SMEs Now Get It—Conceptually

In one broad sense, states Greg Sterling, the growth associated with local search is simply a reflection of the growth and usage of search engines and, beyond that, the rise of the Internet as a daily utility in people's lives—at least for the broadband set. SMEs are themselves Internet users and are very much aware, if only anecdotally, of the fact that more and more of their customers are online and searching as a way to find products and services is often in the local area.

However there's a gap between this recognition—and even what might be considered a pent up demand for access to online marketing channels—and SME behavior. As mentioned, they haven't boosted or shifted their ad dollars commensurate with their desire to be in front of online consumers.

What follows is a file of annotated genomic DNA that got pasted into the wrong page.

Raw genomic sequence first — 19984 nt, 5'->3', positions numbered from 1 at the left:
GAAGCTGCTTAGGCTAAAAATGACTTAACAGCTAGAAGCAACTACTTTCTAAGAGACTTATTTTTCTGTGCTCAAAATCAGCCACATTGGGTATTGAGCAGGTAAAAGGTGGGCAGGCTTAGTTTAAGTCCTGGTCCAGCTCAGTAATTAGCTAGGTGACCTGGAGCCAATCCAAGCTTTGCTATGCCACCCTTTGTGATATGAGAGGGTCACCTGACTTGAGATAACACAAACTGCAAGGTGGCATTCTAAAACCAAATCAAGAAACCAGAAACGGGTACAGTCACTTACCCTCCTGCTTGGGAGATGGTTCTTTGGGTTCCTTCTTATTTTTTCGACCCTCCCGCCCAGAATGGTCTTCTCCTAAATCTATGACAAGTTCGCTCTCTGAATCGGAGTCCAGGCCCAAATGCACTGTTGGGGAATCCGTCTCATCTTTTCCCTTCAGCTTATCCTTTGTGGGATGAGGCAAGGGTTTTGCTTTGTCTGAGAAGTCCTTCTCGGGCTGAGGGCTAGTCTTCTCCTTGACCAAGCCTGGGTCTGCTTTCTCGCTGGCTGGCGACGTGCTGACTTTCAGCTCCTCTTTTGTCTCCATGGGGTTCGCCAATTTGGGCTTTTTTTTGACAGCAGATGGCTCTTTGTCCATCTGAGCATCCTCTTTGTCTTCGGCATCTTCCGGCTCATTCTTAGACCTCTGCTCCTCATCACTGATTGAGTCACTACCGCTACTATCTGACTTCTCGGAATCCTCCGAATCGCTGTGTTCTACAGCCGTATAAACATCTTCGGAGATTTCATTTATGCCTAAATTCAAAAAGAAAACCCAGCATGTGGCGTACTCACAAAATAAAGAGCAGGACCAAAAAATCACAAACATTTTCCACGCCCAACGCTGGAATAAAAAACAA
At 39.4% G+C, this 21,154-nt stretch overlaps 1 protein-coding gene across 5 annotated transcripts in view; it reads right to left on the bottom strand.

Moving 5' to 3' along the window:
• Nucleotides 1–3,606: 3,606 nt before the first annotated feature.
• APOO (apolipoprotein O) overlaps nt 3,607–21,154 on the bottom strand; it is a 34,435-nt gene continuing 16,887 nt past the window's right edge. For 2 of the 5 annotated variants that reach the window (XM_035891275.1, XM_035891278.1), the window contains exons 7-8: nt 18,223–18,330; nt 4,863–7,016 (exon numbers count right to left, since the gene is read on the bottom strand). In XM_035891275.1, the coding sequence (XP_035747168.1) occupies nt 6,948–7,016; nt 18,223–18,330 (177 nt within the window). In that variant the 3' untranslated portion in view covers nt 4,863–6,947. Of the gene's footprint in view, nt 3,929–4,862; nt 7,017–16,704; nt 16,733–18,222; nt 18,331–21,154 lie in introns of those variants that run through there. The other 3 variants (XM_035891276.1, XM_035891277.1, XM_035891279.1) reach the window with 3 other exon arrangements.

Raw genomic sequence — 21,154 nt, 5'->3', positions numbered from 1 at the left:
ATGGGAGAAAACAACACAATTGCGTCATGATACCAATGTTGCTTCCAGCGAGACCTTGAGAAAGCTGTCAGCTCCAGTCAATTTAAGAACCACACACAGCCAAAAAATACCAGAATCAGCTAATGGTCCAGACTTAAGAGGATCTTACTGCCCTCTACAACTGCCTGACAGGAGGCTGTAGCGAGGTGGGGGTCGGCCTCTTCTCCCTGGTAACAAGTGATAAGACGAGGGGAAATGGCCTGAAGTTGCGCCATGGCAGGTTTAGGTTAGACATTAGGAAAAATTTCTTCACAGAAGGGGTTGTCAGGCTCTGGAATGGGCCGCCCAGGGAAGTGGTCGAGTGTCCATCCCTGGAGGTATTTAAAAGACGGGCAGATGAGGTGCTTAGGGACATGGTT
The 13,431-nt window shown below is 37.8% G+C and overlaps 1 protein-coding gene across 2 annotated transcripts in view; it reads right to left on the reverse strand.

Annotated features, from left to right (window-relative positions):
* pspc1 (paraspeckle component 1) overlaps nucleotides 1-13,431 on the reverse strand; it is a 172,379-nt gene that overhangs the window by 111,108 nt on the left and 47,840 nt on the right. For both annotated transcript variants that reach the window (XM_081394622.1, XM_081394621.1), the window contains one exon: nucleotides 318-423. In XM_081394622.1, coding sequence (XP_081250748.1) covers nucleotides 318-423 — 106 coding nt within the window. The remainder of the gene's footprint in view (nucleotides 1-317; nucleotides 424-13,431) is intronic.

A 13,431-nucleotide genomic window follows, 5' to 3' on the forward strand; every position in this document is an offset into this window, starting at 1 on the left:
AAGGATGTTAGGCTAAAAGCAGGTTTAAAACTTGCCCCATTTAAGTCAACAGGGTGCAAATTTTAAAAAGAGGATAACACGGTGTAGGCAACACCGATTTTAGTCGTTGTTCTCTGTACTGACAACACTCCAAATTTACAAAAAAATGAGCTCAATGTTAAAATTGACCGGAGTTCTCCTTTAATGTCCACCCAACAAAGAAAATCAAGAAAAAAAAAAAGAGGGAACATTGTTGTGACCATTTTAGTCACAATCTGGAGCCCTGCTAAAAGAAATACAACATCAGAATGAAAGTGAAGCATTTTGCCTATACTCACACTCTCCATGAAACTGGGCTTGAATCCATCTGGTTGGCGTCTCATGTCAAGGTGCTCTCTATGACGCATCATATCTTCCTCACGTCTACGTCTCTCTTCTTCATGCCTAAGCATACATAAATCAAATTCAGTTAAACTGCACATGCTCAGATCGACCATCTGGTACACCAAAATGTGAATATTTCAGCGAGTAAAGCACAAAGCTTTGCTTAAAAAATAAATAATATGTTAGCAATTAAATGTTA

Kelsey Group-ConStat SME advertising data from June 2004 reflects a 10 percent jump from the same time last year in the perception of the Internet as an important marketing medium. Simultaneously, however, the percentage of SMEs using the Internet as an alternative to traditional media was flat versus last year.

The second barrier to small business adoption of online marketing and search is a little bit of complexity and confusion. Setting up an effective search campaign takes time. There's obviously a learning curve. And that doesn't even get into provisioning a campaign across multiple paid search networks. Even if you're committed to figuring it out, there's potential for confusion and frustration.